So, you got your first loan on your investment property. You didn’t really think much about it. You assumed you’d have the same amount to pay over a long time and suddenly the loan would be paid back and you’d be happy. Well, it does work kind of like that, but it can get a lot more complex.

In school, you might have asked to borrow $5 from your friend Jimmy. He offered to loan you $5 and you would have to pay him back $1 every week for the next six weeks. Does that sound like a good deal? Depends on your situation.

You may be really desperate for the $5 so it might be worth it for you. For Jimmy, he is taking a risk that you will never pay him that $5 back. He is looking for enough upside (return) that he will bes willing to take the risk. Maybe he asks for some collateral, say that nice baseball card you own worth $10. Jimmy keeps that card. If you pay the entire loan, he gives you the card back. If you don’t pay, he keeps the card. Now, you are motivated to pay Jimmy back. This is a type of mortgage, or ‘dead pledge’. Either you pay in full, and the loan is dead, or you lose the card and it becomes dead to you. Don’t ask me – the French came up with it.

It’s easy to do the calculations when you are talking about round numbers, but what if you needed to borrow $6 for 45 days, how would that debt be structured? It would be helpful for Jimmy to have a rate of interest. Then he could just tell you he needs to have a certain percentage given back over a certain time period. Typically, the time period is annually, but it could be weekly or whatever else if Jimmy and you agreed.

If you are the recipient of the loan, you start by paying the interest as well as some part of your initial principal. On your $5 loan it would be 20% every week, for $1 due weekly. The complaint you might have is that once you’ve paid back the first dollar, you only have $4 in principal. If you owe 20% of that next week, you would only have to pay 80 cents. The next week, 64 cents. Going forward, you’d never get it paid off. Ideally, you want to have the convenience of paying the same amount each time with the guarantee of an interest rate and time period. You don’t want to get screwed out of a dollar every week if you have already paid back a bunch of the principal. For this, you’ll need to pay decreasing interest and increasing principal with each payment. This is an amortization, or ‘deadening’ of the loan.

## The Deadening

Like going to the dentist, you want to *deaden* that loan the right way. This might be as fast as possible, but more likely, you want to know how much you pay every month. At the start of the loan, you are paying a lot of interest and at the end you are paying a lot of principal.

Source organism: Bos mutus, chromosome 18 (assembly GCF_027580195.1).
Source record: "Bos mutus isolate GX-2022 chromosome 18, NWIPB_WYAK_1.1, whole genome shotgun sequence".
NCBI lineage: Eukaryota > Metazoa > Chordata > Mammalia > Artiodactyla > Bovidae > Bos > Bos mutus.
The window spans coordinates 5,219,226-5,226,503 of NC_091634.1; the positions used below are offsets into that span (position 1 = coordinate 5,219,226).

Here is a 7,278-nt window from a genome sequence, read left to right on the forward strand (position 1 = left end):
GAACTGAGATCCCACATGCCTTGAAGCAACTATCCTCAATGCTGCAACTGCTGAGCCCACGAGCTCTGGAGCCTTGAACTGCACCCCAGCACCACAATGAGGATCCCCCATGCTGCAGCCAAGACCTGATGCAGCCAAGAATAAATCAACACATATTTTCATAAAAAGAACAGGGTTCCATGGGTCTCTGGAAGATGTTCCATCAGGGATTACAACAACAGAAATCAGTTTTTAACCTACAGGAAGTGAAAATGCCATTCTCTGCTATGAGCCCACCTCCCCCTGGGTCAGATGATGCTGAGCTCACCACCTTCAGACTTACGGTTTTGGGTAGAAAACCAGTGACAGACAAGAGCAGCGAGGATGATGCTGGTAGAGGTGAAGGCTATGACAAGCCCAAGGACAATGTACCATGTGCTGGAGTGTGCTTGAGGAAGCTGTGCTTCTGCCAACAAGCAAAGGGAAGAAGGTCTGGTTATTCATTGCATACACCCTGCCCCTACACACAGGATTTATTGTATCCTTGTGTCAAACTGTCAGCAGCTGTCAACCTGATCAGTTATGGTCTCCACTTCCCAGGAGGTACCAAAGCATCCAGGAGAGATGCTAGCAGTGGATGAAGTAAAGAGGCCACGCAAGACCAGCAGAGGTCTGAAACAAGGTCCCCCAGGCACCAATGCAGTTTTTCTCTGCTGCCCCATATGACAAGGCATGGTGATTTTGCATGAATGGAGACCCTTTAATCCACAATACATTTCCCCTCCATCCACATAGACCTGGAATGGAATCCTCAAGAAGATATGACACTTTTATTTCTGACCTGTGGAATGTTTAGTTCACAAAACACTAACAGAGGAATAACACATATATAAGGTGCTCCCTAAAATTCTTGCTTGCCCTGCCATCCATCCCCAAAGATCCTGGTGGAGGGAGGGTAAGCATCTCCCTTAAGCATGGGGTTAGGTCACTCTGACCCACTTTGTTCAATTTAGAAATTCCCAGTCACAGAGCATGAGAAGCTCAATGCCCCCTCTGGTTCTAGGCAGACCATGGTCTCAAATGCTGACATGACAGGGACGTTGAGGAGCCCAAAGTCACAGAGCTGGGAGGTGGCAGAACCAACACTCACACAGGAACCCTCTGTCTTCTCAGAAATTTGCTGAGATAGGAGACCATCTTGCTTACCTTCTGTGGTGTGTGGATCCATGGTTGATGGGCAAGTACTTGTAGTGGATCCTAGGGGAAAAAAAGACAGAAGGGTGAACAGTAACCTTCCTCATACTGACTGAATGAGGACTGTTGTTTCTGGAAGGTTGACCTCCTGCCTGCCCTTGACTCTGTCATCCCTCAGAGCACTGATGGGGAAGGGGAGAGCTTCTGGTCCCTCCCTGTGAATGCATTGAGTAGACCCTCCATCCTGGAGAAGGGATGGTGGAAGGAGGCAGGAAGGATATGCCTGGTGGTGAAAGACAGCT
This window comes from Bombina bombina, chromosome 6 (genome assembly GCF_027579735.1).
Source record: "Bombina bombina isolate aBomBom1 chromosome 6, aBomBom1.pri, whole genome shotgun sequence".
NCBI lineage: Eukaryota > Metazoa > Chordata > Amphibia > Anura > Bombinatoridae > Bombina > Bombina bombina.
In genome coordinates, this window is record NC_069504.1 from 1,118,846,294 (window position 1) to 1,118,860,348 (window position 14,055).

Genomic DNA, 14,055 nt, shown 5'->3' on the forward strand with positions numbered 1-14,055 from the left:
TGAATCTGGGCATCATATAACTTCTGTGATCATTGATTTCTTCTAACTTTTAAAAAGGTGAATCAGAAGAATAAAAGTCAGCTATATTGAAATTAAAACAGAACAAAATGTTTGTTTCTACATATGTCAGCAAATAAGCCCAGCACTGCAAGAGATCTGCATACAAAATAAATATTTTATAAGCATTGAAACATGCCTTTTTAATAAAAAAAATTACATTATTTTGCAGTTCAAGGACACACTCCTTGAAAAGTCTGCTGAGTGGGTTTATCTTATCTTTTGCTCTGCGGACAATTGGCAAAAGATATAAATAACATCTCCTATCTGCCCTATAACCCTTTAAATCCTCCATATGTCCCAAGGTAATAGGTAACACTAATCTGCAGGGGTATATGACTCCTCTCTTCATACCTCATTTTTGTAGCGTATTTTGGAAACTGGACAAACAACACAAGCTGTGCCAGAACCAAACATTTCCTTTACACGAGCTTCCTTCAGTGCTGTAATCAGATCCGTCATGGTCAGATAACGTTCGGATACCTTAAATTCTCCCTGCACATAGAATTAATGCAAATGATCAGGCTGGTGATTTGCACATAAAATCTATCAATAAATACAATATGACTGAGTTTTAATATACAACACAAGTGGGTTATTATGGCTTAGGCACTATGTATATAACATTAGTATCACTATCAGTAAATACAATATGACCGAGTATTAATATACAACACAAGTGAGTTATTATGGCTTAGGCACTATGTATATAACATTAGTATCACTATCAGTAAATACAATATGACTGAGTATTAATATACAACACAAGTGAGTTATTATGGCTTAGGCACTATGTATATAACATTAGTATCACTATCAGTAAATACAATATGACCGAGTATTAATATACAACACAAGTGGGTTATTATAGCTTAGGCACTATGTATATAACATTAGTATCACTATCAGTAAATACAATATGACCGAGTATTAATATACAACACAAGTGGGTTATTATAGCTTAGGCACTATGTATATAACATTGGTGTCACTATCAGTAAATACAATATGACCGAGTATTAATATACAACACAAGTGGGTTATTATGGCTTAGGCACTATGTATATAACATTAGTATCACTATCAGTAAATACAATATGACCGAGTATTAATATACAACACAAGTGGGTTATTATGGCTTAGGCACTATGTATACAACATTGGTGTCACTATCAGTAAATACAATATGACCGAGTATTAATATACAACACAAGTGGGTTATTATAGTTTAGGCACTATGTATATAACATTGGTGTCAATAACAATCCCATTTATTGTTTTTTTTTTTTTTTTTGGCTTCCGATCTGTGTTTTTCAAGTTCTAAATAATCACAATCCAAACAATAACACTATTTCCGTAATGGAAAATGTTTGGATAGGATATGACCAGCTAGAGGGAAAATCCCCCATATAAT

Have a look again at the image from the top:

Each multicolored bar represents one payment period. The yellow bar is your interest payment. It starts off high and decreases each time. The green bar is the principal payment. It starts off small then increases. Don’t worry about the blue bar, that is Amortization-calc showing you other bills such as tax and insurance. The height of the yellow plus the green bars remains the same. That is because your payment doesn’t change. The pink line is the total principal of the loan. It starts off going down slowly, and at the end goes down faster.

I use Amortization-calc.com. All you need to bring is a loan amount (this is the amount the bank brings, not the total price – you’ll have paid some of that off with your down payment), rate, and term (how long you will be paying). Check it out with some made-up data. I don’t think it’ll let you download to a spreadsheet. Excel has some formulas that can make the schedule for you, but they are a little complex unless you are an Excel wiz.

If you took each bar and put it on a spreadsheet you would have an amortization schedule.

#### Why Do I Need The Amortization Schedule?

The schedule is intimidating, but it is helpful because at a glance you can find out how much you’ll pay monthly. Also, you can find when you will have the loan fully amortized (paid off). You can find out how much principal and interest you are paying each pay period.

Another important reason to keep this handy is that your bank might request it in a Debt Schedule, the document that shows how much you owe on loans and when they are paid off.

When you are evaluating a property, you’ll need to know how much you’ll pay in the loan. This payback is an important expense. The amortization schedule can tell you very quickly. Use the schedule next time you are evaluating a deal.